Most of all, I like the fact that this book construes divine revelation not as a conceptual key which unifies thought, but precisely as a rupture within thought itself, a “wound of knowledge” (the book is heavily influenced by Rowan Williams). I wasn’t entirely convinced by Clemens Sedmak’s approach here (chapters 5-6) – he speaks of the “wound of knowledge” and of the rupture in thought, but at times this started to sound like a Kantian “limit” which stands over against thought; thinking can take you so far, but no further.

In contrast, Paul Janz (whose chapters 3-4 are the best part of the book) speaks very acutely of revelation as a generative rupture, an event which sets thought in motion. Thus Janz – following Rowan Williams – describes the divine action as “a creative generation which can never be subsumed within theology because it is theology’s own generating ground and source” (p. 102).

On this basis, Janz develops what I take to be the book’s most promising proposal: that dogmatics needs to be grounded in ethics, since thought is generated by an action which always precedes it. Theology, he writes, “must be an ethics before it is a dogmatics or before it is doctrine…. It is ‘Christian ethics’ which must today take the place of a ‘fundamental theology’, to which all secondary doctrinal treatments must then always refer back, or within which they must be grounded” (pp. 108-9). This is potent stuff – so long as we remember that the relation between dogmatics and ethics is not that between thought and a limit which structures it, but between thought and the creative event which grounds and animates it.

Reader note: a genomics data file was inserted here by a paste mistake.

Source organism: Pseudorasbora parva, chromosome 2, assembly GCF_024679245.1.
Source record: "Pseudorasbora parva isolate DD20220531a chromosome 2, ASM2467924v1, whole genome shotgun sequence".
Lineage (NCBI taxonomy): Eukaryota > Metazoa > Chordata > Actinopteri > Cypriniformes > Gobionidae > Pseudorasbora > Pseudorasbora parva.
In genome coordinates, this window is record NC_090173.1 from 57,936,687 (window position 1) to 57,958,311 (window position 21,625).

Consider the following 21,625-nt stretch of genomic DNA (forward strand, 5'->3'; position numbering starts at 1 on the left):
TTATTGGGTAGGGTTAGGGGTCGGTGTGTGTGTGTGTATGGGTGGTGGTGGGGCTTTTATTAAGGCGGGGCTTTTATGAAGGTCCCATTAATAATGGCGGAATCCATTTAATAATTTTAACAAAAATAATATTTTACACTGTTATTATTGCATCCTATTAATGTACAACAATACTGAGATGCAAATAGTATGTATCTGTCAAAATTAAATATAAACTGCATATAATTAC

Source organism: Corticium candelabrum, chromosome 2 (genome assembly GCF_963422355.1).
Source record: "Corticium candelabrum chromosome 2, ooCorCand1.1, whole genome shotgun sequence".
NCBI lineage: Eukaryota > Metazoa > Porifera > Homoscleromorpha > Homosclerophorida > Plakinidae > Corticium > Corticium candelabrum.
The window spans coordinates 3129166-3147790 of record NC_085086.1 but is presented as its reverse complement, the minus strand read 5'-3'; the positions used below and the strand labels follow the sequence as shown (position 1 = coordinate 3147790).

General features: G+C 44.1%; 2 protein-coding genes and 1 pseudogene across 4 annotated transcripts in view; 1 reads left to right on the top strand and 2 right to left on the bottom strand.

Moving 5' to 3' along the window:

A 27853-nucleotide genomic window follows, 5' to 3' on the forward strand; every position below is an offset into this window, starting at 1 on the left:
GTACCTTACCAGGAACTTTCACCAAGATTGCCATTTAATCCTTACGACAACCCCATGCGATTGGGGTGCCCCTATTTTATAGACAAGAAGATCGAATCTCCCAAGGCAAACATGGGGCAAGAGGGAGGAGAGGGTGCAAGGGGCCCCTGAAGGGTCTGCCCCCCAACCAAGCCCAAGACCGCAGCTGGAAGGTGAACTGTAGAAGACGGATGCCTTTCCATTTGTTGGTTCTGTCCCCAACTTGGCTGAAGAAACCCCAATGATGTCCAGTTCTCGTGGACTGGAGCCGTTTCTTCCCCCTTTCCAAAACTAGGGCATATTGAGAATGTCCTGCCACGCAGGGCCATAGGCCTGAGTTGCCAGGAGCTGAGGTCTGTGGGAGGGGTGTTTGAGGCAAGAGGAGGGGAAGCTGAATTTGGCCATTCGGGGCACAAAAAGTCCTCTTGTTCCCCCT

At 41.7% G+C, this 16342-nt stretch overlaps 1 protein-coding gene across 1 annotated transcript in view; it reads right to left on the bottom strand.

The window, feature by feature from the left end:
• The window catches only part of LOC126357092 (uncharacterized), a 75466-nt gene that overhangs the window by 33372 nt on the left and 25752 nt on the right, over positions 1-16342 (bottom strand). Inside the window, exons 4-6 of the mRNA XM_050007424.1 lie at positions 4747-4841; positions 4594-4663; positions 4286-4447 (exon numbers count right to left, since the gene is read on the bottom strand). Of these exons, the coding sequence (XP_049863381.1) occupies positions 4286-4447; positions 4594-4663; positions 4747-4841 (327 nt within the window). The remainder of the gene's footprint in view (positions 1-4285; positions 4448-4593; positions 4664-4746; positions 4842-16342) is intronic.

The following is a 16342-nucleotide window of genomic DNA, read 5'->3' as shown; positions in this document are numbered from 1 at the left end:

But although I found many things to appreciate in this book, I still wasn’t entirely sure what the book was trying to do, what it wanted from me. If it’s intended as a manifesto for a new theology, then perhaps what’s lacking is a sharper polemical edge. I was very pleased when, in the prologue, the authors insisted that “this theological project is critical and not ‘holistic’” – it’s concerned with “resistances,” not cheap resolutions. But this critical dimension simply isn’t sharp enough or clear enough. At the end, I wasn’t quite sure which theologies were being resisted, or why. At times, the authors frame their work as a critical response to Radical Orthodoxy. At times, it looks like an attempt to retrieve Schleiermacher in opposition to Barth. And at times, it’s framed simply as a critique of all theologies which privilege intellectual “concepts” over the “sensible reality” of embodied life. Maybe the polemics here are just far too broad, and therefore too blunt. Or maybe starting a new theological movement just isn’t as easy as it sounds.